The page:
Our First Multifamily Acquisition (Almost!)
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Our First Multifamily Acquisition (Almost!)

My apologies, it's been a while since my last blog post.  As a commercial real estate investor, my first acquisition went south.  Last summer, I found a 7-unit turnkey apartment building for sale.  It was fully occupied with long-term tenants, a real estate investor's dream!  Listed on an investor website at the time, I didn't think my Company could afford it yet because I didn't have any financing in place.  Robert Kiyosaki and  Ken McElroy said the number one skill of an entrepreneur is raising capital.  So, It was presented to one of the hosts of our monthly REIA and I emailed him with the specs.  When he looked it over, he said the sellers were asking way too much ($550K) for a building that small.  If sellers were willing to negotiate down to $225K-$250K, he could realize a monthly profit.  That is why we're in business.  But they remained inflexible and unwilling to yield.  

Many commercial buildings remain DOM because sellers are unrealistic.  DOM is days on market that a property hasn't sold.  If it's 65-85 days or more DOM, that's a very bad sign.  The sellers' liaison and I went back and forth via phone calls and emails.  But as of 21 October 2017, we lost contact and I never heard from her.  But I left a voicemail, then placed the folder in my Dead Files and forgot about it.  March 2018, a freak snowstorm hit our area, leaving a foot of snow.  One morning, I got a call from the her, asking if I was still interested.  She mentioned a group of investors in a nearby state attempted to put a bear hug on it but somehow managed to put themselves out of the deal.  I got busy lining up private money lenders and investors to go in with me.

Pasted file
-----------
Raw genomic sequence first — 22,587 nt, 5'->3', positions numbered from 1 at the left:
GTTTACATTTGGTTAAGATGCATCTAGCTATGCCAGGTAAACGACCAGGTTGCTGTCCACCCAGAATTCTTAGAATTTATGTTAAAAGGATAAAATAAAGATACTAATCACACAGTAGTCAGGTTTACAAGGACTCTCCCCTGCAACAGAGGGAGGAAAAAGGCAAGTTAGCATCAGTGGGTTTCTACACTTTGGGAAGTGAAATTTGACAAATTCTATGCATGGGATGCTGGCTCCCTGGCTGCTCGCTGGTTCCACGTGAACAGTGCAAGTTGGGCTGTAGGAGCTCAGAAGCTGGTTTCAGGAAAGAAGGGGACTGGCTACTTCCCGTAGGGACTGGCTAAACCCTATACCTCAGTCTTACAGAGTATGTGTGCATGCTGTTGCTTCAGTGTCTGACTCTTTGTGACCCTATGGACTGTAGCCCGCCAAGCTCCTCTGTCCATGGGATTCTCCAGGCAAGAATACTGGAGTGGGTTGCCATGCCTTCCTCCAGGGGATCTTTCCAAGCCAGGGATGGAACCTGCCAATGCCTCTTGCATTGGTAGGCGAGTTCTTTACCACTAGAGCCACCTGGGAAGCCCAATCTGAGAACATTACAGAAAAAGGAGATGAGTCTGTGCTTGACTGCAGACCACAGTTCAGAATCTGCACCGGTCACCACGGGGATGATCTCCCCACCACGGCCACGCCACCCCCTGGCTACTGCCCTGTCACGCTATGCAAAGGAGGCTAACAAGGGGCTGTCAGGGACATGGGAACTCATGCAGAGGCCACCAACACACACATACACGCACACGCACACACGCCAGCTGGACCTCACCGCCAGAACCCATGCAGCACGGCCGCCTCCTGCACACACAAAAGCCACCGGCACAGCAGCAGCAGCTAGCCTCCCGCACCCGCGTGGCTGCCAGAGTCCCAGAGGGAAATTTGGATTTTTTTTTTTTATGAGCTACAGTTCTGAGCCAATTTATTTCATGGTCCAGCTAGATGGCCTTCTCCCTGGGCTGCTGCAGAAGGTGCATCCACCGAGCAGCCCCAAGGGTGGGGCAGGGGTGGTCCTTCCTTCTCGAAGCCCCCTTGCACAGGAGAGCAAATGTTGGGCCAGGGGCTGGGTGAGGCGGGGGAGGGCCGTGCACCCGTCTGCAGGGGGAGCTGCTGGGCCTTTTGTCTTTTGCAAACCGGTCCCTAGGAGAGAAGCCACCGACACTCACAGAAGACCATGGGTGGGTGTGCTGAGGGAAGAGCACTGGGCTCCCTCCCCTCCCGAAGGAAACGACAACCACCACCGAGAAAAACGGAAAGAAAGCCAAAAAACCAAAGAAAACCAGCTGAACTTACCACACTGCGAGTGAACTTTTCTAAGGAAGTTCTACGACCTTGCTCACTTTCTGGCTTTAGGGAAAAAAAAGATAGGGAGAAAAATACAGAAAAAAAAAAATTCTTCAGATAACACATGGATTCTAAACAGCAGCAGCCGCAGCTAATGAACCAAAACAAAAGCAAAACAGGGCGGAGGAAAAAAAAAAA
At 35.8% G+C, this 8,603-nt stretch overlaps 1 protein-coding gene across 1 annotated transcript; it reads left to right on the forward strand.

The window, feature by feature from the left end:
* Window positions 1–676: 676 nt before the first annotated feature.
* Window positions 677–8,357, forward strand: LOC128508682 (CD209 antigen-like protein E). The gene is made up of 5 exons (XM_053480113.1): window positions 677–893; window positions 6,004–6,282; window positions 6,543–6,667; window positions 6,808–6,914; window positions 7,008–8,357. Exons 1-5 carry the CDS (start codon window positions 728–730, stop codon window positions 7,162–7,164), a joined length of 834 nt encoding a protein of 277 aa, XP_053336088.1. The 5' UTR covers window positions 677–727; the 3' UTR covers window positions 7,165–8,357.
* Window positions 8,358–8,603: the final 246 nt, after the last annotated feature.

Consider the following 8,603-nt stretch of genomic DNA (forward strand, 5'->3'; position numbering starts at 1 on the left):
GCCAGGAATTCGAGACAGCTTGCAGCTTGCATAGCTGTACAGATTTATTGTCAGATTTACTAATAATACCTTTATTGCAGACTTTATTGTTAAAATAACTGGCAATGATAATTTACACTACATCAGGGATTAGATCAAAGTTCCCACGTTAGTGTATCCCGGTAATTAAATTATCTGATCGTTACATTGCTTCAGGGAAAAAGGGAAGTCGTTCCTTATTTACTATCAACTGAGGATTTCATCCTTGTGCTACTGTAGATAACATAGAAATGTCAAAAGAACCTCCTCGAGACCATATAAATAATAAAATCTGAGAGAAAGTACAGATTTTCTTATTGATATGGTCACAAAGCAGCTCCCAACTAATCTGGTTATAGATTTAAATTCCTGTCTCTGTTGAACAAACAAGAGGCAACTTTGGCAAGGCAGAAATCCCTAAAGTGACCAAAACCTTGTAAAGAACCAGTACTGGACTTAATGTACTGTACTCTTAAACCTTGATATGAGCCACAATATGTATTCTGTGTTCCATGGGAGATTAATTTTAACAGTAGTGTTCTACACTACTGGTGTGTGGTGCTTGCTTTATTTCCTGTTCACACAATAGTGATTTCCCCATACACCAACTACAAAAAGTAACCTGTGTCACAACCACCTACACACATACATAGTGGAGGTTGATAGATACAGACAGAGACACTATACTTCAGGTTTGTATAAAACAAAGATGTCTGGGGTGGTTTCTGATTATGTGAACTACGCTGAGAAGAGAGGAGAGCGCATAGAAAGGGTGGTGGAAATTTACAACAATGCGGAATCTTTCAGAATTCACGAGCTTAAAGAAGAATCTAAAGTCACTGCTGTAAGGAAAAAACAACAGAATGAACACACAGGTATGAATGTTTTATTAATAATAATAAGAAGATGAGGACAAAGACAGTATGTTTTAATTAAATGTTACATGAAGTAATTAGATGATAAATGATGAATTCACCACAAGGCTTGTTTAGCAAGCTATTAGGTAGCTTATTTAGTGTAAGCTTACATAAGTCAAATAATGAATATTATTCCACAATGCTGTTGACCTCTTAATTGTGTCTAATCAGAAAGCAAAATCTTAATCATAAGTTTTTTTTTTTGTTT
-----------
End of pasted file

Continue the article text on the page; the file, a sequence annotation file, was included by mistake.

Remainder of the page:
The preparation had me filling out Broker Agreements and other paperwork until I reached the stage for the Purchase & Sale Agreement.  This is where negotiations begin, in finding out exactly what the sellers want and working within those parameters.  I should have been meeting with my real estate attorney, having him thoroughly go over the P&A.  I also failed to add in contingencies that would protect me in case financing did not come through.  These sellers claimed they want to sell the property and retire out of state, a valid reason.  However, it has been my experience that most sellers don't understand the dynamics of real estate investing and don't know what the market will bear.  They don't know what to ask as a selling price, thus putting that responsibility solely on the listing agent.  Selling prices are always based on NOI or Net Operating Income.  

The listing agent will suggest the seller can get $1M or an inflated number for their property only because it will aid them in getting a large commission at closing.  The other mistake sellers make is in repairs/upgrades.  They do so with the purpose of getting back those funds they spent by factoring it in their selling price.  That tactic won't work since you also have to factor in appreciation and depreciation at the end of the year.  I've looked at properties, crunching the numbers and running the comps.  Then seeing that seller just priced himself/herself right out of the market; is when I walk away.  Last month, this property was presented to the 2nd partner of our monthly REIA.  He told me point blank, "This is a BAD DEAL!"  Sellers are asking way too much and you'd be in the hole $1500.00 each month, never realizing a profit.  Our Rich Dad coach said the same.  This property became the deal from hell because 80% of my financing didn't come through (it was a bad deal) and the other 20% from our REIA partner concurred.  The PM was quite unprofessional because I pulled out, insinuating that I didn't know what I was doing.

Dwayne "The Rock" Johnson made a profound statement that stuck with me: "Show respect even to people who don't deserve it; not as a reflection of their character but of yours."  Lesson learned, now on to my next real estate adventures!
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